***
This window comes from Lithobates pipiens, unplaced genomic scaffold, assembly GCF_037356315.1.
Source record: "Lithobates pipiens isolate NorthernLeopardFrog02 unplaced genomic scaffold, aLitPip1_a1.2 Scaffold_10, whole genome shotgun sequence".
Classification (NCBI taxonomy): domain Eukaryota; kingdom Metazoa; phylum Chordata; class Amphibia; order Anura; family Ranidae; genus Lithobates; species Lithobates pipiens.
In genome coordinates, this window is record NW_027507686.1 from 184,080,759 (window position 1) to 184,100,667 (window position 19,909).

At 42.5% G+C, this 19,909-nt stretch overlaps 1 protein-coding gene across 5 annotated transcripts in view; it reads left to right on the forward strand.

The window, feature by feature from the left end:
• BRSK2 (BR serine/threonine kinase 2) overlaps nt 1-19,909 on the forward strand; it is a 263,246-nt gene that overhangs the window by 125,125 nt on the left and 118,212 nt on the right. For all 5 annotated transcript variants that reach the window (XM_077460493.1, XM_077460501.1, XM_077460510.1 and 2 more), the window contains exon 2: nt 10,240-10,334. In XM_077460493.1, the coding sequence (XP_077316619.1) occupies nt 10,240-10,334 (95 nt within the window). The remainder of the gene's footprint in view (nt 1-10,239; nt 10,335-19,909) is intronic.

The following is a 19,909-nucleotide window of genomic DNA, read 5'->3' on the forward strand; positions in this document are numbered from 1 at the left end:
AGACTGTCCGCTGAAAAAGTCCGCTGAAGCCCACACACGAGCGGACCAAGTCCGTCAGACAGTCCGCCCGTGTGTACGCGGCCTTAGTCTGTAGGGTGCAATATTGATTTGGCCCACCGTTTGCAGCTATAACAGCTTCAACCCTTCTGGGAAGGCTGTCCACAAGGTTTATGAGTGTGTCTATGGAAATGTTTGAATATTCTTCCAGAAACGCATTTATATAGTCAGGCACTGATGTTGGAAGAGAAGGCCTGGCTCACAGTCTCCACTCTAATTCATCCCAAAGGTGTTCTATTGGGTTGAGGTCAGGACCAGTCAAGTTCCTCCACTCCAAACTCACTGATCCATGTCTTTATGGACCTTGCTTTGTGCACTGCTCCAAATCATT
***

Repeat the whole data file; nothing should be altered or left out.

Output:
This window comes from Lithobates pipiens, unplaced genomic scaffold, assembly GCF_037356315.1.
Source record: "Lithobates pipiens isolate NorthernLeopardFrog02 unplaced genomic scaffold, aLitPip1_a1.2 Scaffold_10, whole genome shotgun sequence".
Classification (NCBI taxonomy): domain Eukaryota; kingdom Metazoa; phylum Chordata; class Amphibia; order Anura; family Ranidae; genus Lithobates; species Lithobates pipiens.
In genome coordinates, this window is record NW_027507686.1 from 184,080,759 (window position 1) to 184,100,667 (window position 19,909).

At 42.5% G+C, this 19,909-nt stretch overlaps 1 protein-coding gene across 5 annotated transcripts in view; it reads left to right on the forward strand.

The window, feature by feature from the left end:
• BRSK2 (BR serine/threonine kinase 2) overlaps nt 1-19,909 on the forward strand; it is a 263,246-nt gene that overhangs the window by 125,125 nt on the left and 118,212 nt on the right. For all 5 annotated transcript variants that reach the window (XM_077460493.1, XM_077460501.1, XM_077460510.1 and 2 more), the window contains exon 2: nt 10,240-10,334. In XM_077460493.1, the coding sequence (XP_077316619.1) occupies nt 10,240-10,334 (95 nt within the window). The remainder of the gene's footprint in view (nt 1-10,239; nt 10,335-19,909) is intronic.

The following is a 19,909-nucleotide window of genomic DNA, read 5'->3' on the forward strand; positions in this document are numbered from 1 at the left end:
AGACTGTCCGCTGAAAAAGTCCGCTGAAGCCCACACACGAGCGGACCAAGTCCGTCAGACAGTCCGCCCGTGTGTACGCGGCCTTAGTCTGTAGGGTGCAATATTGATTTGGCCCACCGTTTGCAGCTATAACAGCTTCAACCCTTCTGGGAAGGCTGTCCACAAGGTTTATGAGTGTGTCTATGGAAATGTTTGAATATTCTTCCAGAAACGCATTTATATAGTCAGGCACTGATGTTGGAAGAGAAGGCCTGGCTCACAGTCTCCACTCTAATTCATCCCAAAGGTGTTCTATTGGGTTGAGGTCAGGACCAGTCAAGTTCCTCCACTCCAAACTCACTGATCCATGTCTTTATGGACCTTGCTTTGTGCACTGCTCCAAATCATT